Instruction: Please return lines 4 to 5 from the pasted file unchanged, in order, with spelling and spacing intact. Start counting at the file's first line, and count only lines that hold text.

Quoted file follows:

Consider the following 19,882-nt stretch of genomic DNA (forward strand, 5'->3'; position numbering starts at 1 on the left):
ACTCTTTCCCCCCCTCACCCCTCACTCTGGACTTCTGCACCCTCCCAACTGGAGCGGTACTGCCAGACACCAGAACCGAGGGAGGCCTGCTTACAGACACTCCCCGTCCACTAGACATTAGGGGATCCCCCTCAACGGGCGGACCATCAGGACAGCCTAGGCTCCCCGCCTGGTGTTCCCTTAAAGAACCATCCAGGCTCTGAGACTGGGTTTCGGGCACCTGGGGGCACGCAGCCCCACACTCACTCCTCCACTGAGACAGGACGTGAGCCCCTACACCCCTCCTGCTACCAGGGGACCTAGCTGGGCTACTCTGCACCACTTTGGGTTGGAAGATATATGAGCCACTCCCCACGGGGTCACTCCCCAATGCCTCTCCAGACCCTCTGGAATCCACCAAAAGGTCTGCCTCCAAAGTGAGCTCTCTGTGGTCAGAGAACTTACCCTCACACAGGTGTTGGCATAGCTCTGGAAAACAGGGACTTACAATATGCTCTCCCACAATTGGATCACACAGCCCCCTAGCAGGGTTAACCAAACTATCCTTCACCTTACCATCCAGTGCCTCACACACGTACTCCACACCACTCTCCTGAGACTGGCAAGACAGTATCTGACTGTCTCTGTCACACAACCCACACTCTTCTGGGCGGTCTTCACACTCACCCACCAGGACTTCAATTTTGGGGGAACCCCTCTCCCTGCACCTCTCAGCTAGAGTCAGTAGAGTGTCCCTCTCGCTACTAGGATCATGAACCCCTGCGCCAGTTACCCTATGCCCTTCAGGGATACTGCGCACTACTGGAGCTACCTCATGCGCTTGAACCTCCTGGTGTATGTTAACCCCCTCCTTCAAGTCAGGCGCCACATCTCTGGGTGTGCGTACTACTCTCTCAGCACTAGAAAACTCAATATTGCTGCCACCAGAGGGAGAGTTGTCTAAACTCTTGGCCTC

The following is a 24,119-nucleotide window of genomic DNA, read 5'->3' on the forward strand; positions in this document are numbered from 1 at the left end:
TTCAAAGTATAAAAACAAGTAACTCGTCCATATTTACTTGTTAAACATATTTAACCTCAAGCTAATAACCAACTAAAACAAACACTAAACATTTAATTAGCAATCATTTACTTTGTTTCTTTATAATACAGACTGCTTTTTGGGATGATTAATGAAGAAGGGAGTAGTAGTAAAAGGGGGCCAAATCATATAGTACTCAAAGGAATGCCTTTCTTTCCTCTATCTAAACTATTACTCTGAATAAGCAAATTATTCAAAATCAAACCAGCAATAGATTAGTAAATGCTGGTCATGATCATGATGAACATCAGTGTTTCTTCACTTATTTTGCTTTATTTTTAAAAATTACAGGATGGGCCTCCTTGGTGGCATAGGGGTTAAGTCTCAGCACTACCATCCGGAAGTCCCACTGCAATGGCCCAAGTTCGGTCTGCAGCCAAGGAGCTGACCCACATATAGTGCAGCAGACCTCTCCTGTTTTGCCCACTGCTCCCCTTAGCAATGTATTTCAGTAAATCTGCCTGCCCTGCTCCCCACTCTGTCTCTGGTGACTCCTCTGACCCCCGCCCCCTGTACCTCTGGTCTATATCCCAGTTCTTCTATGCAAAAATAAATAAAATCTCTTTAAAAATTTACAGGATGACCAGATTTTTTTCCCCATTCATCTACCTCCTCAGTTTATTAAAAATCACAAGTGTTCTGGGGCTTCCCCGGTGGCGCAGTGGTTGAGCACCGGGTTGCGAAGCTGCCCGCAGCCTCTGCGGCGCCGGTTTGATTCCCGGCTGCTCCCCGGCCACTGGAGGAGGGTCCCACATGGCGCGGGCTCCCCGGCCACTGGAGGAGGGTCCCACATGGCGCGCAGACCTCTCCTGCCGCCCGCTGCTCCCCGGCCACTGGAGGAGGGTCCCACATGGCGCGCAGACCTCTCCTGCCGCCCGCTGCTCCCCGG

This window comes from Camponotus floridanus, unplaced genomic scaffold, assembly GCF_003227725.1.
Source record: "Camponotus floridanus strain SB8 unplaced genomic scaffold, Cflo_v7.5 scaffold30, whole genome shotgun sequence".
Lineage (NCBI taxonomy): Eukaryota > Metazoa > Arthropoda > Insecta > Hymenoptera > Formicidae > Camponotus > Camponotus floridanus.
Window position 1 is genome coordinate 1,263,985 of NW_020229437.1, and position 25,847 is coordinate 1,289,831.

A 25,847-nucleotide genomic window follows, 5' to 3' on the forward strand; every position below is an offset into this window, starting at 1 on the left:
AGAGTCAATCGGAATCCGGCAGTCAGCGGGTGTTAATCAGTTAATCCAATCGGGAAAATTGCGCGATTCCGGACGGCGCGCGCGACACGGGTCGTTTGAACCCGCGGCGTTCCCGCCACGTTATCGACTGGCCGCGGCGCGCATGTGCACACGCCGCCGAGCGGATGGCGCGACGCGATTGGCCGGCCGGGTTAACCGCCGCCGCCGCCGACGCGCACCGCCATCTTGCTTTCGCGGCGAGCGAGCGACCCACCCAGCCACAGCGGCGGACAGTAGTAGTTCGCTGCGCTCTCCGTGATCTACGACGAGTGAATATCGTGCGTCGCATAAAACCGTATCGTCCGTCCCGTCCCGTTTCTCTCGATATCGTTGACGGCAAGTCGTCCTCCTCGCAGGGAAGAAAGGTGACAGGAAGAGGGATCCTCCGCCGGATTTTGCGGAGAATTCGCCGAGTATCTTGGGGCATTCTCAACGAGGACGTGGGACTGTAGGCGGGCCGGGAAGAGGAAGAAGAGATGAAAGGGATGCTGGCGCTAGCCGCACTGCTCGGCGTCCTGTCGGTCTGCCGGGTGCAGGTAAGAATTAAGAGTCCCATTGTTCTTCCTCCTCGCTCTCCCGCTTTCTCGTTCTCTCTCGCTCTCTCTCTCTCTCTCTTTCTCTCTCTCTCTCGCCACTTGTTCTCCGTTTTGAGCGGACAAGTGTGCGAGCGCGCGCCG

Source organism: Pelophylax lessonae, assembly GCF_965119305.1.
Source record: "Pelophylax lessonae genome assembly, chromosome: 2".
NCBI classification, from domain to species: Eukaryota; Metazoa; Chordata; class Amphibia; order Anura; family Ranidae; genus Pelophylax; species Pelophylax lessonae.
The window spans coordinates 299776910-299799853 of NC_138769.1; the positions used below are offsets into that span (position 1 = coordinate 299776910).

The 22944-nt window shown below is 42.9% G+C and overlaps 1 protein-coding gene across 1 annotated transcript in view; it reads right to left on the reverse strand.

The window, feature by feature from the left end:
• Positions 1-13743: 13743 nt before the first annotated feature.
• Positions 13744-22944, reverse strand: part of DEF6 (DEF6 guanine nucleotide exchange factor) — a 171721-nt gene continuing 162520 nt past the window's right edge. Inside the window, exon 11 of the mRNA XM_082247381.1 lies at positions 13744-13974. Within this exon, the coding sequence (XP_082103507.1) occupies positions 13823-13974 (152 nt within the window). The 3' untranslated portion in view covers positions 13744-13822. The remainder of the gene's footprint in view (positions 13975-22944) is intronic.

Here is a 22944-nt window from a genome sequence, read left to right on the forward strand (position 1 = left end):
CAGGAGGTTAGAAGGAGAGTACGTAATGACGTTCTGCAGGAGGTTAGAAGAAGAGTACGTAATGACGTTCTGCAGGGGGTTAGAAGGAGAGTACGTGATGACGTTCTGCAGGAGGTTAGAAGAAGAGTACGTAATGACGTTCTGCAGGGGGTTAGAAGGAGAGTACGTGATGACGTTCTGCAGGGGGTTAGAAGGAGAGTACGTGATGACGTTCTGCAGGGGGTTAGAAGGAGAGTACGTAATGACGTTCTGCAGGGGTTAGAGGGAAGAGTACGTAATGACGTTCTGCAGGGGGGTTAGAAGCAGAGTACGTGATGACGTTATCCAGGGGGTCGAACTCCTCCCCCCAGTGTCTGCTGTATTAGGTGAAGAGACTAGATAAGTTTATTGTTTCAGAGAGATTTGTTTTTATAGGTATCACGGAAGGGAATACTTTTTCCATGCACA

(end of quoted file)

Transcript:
TTCAAAGTATAAAAACAAGTAACTCGTCCATATTTACTTGTTAAACATATTTAACCTCAAGCTAATAACCAACTAAAACAAACACTAAACATTTAATTAGCAATCATTTACTTTGTTTCTTTATAATACAGACTGCTTTTTGGGATGATTAATGAAGAAGGGAGTAGTAGTAAAAGGGGGCCAAATCATATAGTACTCAAAGGAATGCCTTTCTTTCCTCTATCTAAACTATTACTCTGAATAAGCAAATTATTCAAAATCAAACCAGCAATAGATTAGTAAATGCTGGTCATGATCATGATGAACATCAGTGTTTCTTCACTTATTTTGCTTTATTTTTAAAAATTACAGGATGGGCCTCCTTGGTGGCATAGGGGTTAAGTCTCAGCACTACCATCCGGAAGTCCCACTGCAATGGCCCAAGTTCGGTCTGCAGCCAAGGAGCTGACCCACATATAGTGCAGCAGACCTCTCCTGTTTTGCCCACTGCTCCCCTTAGCAATGTATTTCAGTAAATCTGCCTGCCCTGCTCCCCACTCTGTCTCTGGTGACTCCTCTGACCCCCGCCCCCTGTACCTCTGGTCTATATCCCAGTTCTTCTATGCAAAAATAAATAAAATCTCTTTAAAAATTTACAGGATGACCAGATTTTTTTCCCCATTCATCTACCTCCTCAGTTTATTAAAAATCACAAGTGTTCTGGGGCTTCCCCGGTGGCGCAGTGGTTGAGCACCGGGTTGCGAAGCTGCCCGCAGCCTCTGCGGCGCCGGTTTGATTCCCGGCTGCTCCCCGGCCACTGGAGGAGGGTCCCACATGGCGCGGGCTCCCCGGCCACTGGAGGAGGGTCCCACATGGCGCGCAGACCTCTCCTGCCGCCCGCTGCTCCCCGGCCACTGGAGGAGGGTCCCACATGGCGCGCAGACCTCTCCTGCCGCCCGCTGCTCCCCGG

This window comes from Camponotus floridanus, unplaced genomic scaffold, assembly GCF_003227725.1.